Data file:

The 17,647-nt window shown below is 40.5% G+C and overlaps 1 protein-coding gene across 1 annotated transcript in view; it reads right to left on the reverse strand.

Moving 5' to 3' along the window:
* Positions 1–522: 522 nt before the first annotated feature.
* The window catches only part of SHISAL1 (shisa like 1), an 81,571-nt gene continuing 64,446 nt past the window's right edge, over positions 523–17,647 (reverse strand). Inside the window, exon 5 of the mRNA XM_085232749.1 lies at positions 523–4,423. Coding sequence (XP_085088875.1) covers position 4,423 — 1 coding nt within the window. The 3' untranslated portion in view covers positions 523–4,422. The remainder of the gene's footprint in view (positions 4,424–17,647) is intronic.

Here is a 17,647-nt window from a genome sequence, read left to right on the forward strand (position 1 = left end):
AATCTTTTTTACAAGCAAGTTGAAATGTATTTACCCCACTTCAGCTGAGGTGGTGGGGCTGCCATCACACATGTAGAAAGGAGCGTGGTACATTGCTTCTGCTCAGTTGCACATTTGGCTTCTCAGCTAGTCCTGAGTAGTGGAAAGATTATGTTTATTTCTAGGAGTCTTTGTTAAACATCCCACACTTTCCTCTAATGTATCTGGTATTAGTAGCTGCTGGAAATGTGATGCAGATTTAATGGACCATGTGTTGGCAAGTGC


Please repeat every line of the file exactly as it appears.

The 17,647-nt window shown below is 40.5% G+C and overlaps 1 protein-coding gene across 1 annotated transcript in view; it reads right to left on the reverse strand.

Moving 5' to 3' along the window:
* Positions 1–522: 522 nt before the first annotated feature.
* The window catches only part of SHISAL1 (shisa like 1), an 81,571-nt gene continuing 64,446 nt past the window's right edge, over positions 523–17,647 (reverse strand). Inside the window, exon 5 of the mRNA XM_085232749.1 lies at positions 523–4,423. Coding sequence (XP_085088875.1) covers position 4,423 — 1 coding nt within the window. The 3' untranslated portion in view covers positions 523–4,422. The remainder of the gene's footprint in view (positions 4,424–17,647) is intronic.

Here is a 17,647-nt window from a genome sequence, read left to right on the forward strand (position 1 = left end):
AATCTTTTTTACAAGCAAGTTGAAATGTATTTACCCCACTTCAGCTGAGGTGGTGGGGCTGCCATCACACATGTAGAAAGGAGCGTGGTACATTGCTTCTGCTCAGTTGCACATTTGGCTTCTCAGCTAGTCCTGAGTAGTGGAAAGATTATGTTTATTTCTAGGAGTCTTTGTTAAACATCCCACACTTTCCTCTAATGTATCTGGTATTAGTAGCTGCTGGAAATGTGATGCAGATTTAATGGACCATGTGTTGGCAAGTGC